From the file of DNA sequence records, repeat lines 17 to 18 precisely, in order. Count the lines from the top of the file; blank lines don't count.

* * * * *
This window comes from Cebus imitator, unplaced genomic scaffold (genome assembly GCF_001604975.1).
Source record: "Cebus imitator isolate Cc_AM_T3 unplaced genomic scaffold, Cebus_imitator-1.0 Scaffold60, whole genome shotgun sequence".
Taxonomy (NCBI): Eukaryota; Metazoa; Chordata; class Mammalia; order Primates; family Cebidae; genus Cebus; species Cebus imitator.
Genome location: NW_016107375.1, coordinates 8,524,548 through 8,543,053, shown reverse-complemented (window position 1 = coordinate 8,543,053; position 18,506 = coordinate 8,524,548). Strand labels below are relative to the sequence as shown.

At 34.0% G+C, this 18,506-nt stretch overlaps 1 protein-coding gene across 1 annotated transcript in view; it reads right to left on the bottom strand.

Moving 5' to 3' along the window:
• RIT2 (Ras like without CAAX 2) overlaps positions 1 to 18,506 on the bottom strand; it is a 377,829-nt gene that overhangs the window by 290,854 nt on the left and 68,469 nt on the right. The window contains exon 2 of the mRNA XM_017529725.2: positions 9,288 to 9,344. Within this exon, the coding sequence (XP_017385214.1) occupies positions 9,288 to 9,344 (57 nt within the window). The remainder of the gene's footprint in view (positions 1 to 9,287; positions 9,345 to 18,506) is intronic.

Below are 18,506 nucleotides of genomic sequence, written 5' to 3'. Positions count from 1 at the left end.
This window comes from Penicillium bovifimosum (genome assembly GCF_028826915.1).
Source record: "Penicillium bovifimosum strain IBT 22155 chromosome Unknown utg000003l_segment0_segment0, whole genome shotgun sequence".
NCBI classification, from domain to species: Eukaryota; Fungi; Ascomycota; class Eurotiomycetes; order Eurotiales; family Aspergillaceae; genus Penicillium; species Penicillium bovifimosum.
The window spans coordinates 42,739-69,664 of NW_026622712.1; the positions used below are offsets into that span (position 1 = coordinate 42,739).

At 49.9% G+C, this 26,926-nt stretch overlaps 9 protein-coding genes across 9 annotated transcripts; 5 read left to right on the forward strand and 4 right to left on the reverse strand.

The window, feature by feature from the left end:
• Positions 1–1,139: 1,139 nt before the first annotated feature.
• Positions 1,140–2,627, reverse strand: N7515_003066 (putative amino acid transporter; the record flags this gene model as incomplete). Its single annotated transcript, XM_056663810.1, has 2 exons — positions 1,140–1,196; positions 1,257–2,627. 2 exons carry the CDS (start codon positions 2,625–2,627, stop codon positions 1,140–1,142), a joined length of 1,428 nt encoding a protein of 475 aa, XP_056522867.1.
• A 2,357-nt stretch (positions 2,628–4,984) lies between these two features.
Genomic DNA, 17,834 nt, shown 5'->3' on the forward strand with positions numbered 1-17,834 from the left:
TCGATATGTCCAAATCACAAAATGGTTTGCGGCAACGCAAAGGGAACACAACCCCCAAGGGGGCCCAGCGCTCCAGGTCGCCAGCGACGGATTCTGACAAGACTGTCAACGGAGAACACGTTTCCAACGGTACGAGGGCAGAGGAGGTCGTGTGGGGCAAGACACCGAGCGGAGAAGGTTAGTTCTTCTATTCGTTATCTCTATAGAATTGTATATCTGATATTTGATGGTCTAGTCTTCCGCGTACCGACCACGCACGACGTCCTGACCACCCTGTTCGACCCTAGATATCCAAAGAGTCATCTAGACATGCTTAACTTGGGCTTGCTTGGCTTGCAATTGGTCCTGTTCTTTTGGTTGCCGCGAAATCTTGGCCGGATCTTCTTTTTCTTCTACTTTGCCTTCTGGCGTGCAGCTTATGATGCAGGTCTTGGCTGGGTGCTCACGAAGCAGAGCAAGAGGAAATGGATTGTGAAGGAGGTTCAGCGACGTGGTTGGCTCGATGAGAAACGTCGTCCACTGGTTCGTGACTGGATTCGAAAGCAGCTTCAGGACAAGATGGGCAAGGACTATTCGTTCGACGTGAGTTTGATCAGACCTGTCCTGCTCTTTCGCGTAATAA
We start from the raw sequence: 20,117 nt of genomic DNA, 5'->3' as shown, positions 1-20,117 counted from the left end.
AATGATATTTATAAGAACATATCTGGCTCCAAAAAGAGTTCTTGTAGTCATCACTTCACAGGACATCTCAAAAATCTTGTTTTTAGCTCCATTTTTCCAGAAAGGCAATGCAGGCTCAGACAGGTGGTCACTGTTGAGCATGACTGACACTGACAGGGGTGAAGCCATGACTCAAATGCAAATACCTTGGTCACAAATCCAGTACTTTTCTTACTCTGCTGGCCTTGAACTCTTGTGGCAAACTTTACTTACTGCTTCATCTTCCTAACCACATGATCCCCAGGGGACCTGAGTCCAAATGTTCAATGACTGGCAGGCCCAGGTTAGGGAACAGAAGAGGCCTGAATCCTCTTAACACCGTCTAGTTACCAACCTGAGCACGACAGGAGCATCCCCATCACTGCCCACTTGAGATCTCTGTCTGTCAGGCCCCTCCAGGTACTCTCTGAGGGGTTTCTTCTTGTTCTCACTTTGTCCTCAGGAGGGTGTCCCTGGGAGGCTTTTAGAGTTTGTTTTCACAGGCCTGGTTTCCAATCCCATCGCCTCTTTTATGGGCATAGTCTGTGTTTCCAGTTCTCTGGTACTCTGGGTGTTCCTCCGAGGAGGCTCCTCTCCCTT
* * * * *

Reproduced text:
• A 2,357-nt stretch (positions 2,628–4,984) lies between these two features.
Genomic DNA, 17,834 nt, shown 5'->3' on the forward strand with positions numbered 1-17,834 from the left: